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The St. Vincent's hospital oncology building is a uniquely unsettling place. There's a garden area with an artificial pond, old person swings, and a stone path winding up to the entrances. Plaques on pillars had quotes from the Bible, from Gandhi, Emerson, and so on, all with a hopeful, inspirational glint to them. "Seek hope in strength and confidence." was my favorite, though I don't remember who it was attributed to. In my mind, it was the most vague, contrived line of shit I'd seen in at least a few hours, prominently displayed next to a swing. I've always thought to myself that when people really think that they're probably going to die soon and have to confront the reality of their mortality and impermanence of everything that they'll become logical beings to whom phrases like "Seek hope in strength and confidence" will seem appropriately empty and meaningless, like a campaign slogan. But just when I thought this, a middle aged woman and her adolescent daughter walked by it and both started sobbing, saying how beautiful it was.
The season added a nice touch, to the whole picture. The artificial pond was bare and the basin was snow covered, the swings were covered with a thin layer of frost, and the stone path was much more slippery than the grass beside it and covered with the distinct prints of old people slipping.
Through the doorway was an overly friendly desk attendant whose position seemed to be about as important as that of a Wal-Mart greeter. She stopped mom and I to ask if we needed help finding anything and, when we said we knew where the office was, she insisted on giving us directions anyway.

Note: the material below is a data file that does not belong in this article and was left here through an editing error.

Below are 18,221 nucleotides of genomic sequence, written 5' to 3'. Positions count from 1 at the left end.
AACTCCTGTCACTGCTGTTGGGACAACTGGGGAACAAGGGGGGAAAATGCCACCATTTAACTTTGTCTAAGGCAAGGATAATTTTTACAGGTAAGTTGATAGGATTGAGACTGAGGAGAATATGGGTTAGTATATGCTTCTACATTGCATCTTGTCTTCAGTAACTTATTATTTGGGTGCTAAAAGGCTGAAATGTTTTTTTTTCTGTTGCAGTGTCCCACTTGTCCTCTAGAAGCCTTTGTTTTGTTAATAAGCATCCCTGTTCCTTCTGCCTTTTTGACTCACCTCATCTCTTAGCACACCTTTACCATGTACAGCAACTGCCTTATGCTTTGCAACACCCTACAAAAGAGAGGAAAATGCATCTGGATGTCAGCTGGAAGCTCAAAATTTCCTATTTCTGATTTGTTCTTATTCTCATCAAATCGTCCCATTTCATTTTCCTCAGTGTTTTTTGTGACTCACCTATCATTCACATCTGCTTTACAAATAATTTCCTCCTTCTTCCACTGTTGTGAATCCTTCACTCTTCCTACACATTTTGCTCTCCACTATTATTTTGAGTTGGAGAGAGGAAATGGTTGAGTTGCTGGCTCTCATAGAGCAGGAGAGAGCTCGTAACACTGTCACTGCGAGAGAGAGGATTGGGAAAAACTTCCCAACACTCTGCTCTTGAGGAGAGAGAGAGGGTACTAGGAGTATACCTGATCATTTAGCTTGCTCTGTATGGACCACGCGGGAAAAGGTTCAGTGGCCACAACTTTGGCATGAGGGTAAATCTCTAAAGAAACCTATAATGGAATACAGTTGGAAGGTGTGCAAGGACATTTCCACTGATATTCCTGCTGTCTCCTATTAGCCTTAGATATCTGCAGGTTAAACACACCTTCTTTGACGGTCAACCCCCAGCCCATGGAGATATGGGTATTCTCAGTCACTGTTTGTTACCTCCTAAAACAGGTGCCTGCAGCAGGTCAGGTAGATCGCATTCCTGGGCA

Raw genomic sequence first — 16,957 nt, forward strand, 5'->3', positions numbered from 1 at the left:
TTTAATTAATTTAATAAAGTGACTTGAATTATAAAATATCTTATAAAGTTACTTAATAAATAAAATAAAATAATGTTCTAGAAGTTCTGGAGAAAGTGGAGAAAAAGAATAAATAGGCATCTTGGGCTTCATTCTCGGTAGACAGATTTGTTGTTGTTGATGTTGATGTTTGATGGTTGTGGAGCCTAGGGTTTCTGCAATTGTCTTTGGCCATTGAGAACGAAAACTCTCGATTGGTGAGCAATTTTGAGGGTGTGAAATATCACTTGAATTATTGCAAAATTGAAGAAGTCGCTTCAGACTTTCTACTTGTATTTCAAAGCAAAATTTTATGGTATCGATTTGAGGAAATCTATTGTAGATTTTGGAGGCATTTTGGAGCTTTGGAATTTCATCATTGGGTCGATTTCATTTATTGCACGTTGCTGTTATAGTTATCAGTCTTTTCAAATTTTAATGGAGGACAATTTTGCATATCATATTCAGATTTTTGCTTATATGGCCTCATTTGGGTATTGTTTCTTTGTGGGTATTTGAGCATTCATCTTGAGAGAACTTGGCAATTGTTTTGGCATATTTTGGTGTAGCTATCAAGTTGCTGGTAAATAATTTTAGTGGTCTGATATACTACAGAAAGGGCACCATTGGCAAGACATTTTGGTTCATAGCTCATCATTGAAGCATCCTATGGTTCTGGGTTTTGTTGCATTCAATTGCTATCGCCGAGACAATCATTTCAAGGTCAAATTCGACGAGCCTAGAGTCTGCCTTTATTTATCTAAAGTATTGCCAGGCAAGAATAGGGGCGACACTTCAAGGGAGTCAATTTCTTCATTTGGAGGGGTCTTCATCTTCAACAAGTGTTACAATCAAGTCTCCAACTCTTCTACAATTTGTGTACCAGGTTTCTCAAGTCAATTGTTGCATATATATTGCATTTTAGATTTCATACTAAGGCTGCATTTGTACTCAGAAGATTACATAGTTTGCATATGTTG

In the waiting room, the coffee and end tables were covered with cancer information booklets, support magazines, and hospice advertisements. An older man was telling his wife that she could "beat this thing, just like the other times" as she cried and explained that she didn't want to. He was insistent that she had to, that he needed her to.
My mother was distracted by paperwork at the time and didn't seem to hear the conversation, but I suspected that she'd had the same discussion with herself. She's said dozens of times over the past few months that she doesn't give a damn what happens, as long as it stopped hurting. With the colon cancer, eye cancer, and colon cancer again, she decided that it wasn't going to change her life and that she had to keep going regardless of what doctors said. But now she doesn't seem to care. With her children older and her husband mostly estranged, she doesn't see any utilitarian purpose for herself after spending the majority of her life tending to us.
In the exam room, waiting for the doctor, I again tried to bring up the topic of her writing a will, and she again tossed it away, saying that she didn't have the time or the money for a lawyer. I reiterated that if she didn't want to end up being made into a morbid doll, put in a box for people to gawk, and then lowered into the ground to decompose slowly at, she needed to have it written down. There's also the little brother factor, which probably can't be totally solved by a will. It will probably take a court battle to keep his father from being the legal guardian anyway, but her expressing a wish for that to be me would at least be good for my resolve. With her wavering on who she wants to take care of him, it's hard for me to be confident that it's right for that to be me. If I can't get my own life in order, can I help a 13-year-old develop into a healthy the healthy adult that I'm failing to become?